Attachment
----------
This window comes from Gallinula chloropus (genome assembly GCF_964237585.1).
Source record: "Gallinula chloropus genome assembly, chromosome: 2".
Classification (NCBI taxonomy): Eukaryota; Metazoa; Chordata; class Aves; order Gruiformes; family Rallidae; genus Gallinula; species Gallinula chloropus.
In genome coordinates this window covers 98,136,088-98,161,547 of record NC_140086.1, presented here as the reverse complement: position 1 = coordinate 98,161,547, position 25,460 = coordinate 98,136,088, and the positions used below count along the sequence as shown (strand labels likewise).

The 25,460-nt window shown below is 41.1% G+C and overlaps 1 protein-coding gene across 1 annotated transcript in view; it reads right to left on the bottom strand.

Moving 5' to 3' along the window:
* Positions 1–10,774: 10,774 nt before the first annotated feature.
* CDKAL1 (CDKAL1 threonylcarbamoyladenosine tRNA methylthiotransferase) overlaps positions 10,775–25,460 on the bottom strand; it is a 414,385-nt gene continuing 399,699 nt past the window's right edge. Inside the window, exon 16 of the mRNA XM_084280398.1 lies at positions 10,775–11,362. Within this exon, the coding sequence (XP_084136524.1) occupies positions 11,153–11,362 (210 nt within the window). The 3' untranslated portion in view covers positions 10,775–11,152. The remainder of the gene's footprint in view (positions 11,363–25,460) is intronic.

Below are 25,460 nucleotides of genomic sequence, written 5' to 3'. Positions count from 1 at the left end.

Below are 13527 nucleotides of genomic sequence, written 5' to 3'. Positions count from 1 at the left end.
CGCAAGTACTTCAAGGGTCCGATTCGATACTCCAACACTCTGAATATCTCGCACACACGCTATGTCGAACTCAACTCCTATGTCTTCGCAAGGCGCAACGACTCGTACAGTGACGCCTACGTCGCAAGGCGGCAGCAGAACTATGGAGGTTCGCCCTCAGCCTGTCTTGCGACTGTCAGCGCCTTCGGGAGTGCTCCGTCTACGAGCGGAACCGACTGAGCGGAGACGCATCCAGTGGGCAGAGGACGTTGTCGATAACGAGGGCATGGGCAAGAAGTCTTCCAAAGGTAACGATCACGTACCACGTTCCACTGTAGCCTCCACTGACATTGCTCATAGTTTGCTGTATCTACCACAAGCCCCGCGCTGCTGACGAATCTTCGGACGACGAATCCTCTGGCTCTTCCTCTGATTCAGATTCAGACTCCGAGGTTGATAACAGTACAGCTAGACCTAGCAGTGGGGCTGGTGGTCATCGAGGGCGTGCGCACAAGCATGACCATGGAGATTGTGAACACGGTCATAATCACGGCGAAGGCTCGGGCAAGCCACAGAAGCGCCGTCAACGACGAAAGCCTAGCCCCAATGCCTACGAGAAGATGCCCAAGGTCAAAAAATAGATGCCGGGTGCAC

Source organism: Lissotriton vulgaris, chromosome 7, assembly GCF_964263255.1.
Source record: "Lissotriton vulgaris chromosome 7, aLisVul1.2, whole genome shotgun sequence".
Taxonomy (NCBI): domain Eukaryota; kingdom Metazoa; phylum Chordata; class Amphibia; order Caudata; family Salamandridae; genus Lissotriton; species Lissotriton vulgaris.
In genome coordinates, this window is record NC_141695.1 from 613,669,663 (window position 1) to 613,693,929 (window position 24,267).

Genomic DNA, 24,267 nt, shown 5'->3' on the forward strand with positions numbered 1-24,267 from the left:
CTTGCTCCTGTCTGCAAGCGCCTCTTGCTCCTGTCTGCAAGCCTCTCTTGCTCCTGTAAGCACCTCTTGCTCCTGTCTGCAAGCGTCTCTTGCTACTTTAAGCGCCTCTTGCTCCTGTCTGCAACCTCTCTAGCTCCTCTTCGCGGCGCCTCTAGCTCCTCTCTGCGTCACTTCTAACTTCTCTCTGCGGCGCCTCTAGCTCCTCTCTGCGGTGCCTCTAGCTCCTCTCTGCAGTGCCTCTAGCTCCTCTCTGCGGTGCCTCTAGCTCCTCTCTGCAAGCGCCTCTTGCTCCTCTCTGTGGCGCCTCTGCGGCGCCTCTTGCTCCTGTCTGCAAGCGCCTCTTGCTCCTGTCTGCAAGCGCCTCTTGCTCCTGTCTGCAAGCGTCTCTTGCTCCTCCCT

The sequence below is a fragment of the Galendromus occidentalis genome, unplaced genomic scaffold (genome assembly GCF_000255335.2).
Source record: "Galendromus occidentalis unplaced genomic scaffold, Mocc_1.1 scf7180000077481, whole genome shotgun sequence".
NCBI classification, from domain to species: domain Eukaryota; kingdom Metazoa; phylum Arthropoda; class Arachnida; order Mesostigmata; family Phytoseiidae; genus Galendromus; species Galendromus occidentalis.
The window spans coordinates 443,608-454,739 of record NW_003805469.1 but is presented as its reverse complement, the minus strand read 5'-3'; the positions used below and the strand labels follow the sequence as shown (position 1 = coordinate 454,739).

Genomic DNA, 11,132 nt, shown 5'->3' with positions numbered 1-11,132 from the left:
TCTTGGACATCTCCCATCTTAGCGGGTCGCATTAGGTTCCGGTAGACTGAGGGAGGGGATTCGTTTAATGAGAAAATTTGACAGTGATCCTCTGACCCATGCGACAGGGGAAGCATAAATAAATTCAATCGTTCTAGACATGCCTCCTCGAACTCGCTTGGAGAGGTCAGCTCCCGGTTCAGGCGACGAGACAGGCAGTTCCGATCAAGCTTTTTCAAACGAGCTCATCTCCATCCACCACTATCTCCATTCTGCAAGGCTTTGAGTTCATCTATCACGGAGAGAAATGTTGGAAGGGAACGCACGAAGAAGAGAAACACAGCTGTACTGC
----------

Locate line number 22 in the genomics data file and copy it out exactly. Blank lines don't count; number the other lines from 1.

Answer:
Genomic DNA, 11,132 nt, shown 5'->3' with positions numbered 1-11,132 from the left: